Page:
The setting for the story of Perfect Partners goes all the way back to the first time I fell in love. They swept across the floor in black and white. He was an odd-looking chap by modern standards, with a pointy, serious face that occasionally broke into a wicked grin. She was an elegantly coiffed beauty who’d have been way out of his league if it wasn’t for one thing. He could dance. Not the weird ‘stand on your head and make like a caterpillar’ stuff that had turned the floor at the school disco into a danger zone. This was real dancing: they moved perfectly in time with both each other and the music, with their faces so close that if she didn’t have so much hairspray on, his breath would be ruffling her curls. And there, in front of an old Fred Astaire film on a rainy afternoon, a dream was born. One day I too would be a ballroom dancer.
This was way before Strictly Ballroom and Dancing with the Stars, so ballroom dancing was not something teenagers did in a small market town in England. It wasn’t until I went to university that I got the chance to try a bit of waltz and quickstep, and then I soon discovered I was anything but a Ginger Rogers. I was slow to master the steps, and having spent most of my life so far hunched over storybooks or textbooks, I had trouble developing the elegant topline the sport required. Not only that, but when it came to male partners, there were few who had anything close to Fred Astaire’s charisma or talent, and those few were soon snapped up by taller, blonder, more glamorous girls who’d been dancing from the cradle. The real world, not surprisingly, didn’t quite match up to the dreams inspired by my beloved black and white movies.
And so another dream was born. Whiling away the time on the sidelines at competitions and at the back of lectures, I began to ponder how things might be different today for a girl like Ginger Rogers, looking for her Fred Astaire. That’s how the story of Perfect Partners first came into being.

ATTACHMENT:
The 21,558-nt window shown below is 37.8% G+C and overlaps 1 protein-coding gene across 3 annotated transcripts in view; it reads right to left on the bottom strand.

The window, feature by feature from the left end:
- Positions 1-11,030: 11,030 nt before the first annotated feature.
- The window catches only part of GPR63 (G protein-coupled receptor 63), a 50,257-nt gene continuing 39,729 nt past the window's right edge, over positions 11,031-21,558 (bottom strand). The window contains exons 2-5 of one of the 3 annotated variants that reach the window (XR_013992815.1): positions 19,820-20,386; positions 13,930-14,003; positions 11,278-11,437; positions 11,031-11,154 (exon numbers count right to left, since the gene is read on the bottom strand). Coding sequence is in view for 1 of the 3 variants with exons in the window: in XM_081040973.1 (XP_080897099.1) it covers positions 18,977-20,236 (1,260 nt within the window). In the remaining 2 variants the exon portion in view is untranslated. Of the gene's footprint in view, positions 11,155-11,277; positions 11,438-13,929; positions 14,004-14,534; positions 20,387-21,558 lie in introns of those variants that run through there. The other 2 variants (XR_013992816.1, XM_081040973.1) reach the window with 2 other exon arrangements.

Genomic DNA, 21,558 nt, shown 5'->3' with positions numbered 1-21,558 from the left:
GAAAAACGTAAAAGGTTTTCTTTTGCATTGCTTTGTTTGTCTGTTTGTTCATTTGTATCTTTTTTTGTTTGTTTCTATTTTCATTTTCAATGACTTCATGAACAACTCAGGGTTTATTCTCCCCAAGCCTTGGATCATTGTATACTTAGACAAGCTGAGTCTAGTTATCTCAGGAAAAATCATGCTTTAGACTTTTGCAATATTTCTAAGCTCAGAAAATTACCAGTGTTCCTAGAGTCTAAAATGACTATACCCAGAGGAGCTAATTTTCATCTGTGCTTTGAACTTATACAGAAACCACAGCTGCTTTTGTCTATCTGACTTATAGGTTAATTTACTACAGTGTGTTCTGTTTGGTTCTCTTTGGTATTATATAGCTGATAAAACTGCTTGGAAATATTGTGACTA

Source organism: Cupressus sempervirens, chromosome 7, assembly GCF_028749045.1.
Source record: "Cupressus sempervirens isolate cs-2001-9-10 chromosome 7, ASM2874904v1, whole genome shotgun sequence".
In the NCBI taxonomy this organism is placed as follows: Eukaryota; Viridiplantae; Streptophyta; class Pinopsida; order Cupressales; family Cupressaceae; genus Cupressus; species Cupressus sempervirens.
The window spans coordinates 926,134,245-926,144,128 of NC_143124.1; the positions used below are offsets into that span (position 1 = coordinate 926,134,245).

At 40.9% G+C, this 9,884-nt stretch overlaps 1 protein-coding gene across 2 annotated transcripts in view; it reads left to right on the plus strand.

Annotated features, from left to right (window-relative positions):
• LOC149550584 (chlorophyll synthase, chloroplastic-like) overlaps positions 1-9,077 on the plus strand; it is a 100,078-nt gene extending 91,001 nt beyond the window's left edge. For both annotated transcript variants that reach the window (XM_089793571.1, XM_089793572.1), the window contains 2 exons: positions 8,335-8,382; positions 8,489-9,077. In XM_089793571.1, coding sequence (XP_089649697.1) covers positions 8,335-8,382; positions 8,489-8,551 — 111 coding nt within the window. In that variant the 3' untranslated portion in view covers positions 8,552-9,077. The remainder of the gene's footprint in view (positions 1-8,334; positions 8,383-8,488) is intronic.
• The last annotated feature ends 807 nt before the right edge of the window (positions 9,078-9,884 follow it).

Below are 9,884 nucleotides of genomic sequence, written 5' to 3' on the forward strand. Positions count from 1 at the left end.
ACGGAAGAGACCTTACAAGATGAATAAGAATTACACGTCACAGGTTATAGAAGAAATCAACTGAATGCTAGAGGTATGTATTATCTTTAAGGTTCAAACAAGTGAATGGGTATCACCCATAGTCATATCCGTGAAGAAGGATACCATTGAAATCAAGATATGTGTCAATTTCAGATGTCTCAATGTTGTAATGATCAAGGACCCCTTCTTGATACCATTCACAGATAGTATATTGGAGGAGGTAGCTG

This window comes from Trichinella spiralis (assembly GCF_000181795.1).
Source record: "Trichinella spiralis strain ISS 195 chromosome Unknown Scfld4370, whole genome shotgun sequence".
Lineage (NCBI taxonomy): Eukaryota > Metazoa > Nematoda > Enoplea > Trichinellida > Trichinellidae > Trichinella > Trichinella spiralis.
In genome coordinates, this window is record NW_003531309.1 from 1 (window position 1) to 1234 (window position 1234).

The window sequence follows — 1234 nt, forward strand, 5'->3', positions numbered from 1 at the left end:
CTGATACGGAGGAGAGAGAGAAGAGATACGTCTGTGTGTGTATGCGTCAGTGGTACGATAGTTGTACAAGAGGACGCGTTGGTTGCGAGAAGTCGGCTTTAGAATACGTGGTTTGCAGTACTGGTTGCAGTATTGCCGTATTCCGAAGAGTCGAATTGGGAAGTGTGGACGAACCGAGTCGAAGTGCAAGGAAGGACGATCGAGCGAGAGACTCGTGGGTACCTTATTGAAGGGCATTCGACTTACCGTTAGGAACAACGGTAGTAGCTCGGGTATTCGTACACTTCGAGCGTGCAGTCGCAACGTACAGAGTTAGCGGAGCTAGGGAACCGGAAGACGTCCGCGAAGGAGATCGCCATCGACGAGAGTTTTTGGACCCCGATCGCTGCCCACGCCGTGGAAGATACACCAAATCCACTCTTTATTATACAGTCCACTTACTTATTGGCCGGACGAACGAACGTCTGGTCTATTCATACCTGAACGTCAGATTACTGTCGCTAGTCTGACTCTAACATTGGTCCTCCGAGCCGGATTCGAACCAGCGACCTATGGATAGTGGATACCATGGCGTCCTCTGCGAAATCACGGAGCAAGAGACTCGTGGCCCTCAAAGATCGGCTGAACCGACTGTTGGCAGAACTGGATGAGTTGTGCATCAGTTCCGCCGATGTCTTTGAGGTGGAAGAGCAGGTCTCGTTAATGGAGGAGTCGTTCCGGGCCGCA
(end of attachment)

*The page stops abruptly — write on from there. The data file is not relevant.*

The final ingredient which would help Perfect Partners take shape didn’t arrive until years later when, several series into my favourite show, Strictly Come Dancing had become one of Britain’s must-watch Saturday night treats. Suddenly the tabloids were a hotbed of SCD-related gossip. The obscure sport I’d been dreaming about all those years was now cool, and the whole world wanted to know the stories of the stars whose lives were being changed by dance.
As I watched the celebrities and their partnerships grow and change over the course of the series, I realised that my heroine, Lisa, would take part in a reality show for dancers. The story would follow all the friendships and rivalries that shape her journey through a glamorous world of dancing and romancing most of us can only dream of. Of course she had to find a hero to dream of too, in the form of talented, driven Redmond, who took off eight years earlier to chase a dream of dancing across the world, only to realise that maybe he left what mattered most behind.
Once I had created the concept of the Couples show, the writing glided along almost as smoothly as my hero and heroine across the dance floor, until eventually I had a story ready to submit, and was lucky enough to have the book accepted by the lovely people at Crimson Romance.
The biggest kick of my journey with Lisa and Redmond so far has been seeing them come to life on the wonderful cover of Perfect Partners. Even though they’re not looking directly into each other’s eyes, you can see from the way they hold themselves that they’re drawn to each other and, for all Red may have made some mistakes, he’s very protective of Lisa. My dancing couple look perfect together, just like the couples I used to watch in those black and white movies, but now with added Technicolour pink sequins!
What do you love best about dancing competition TV series?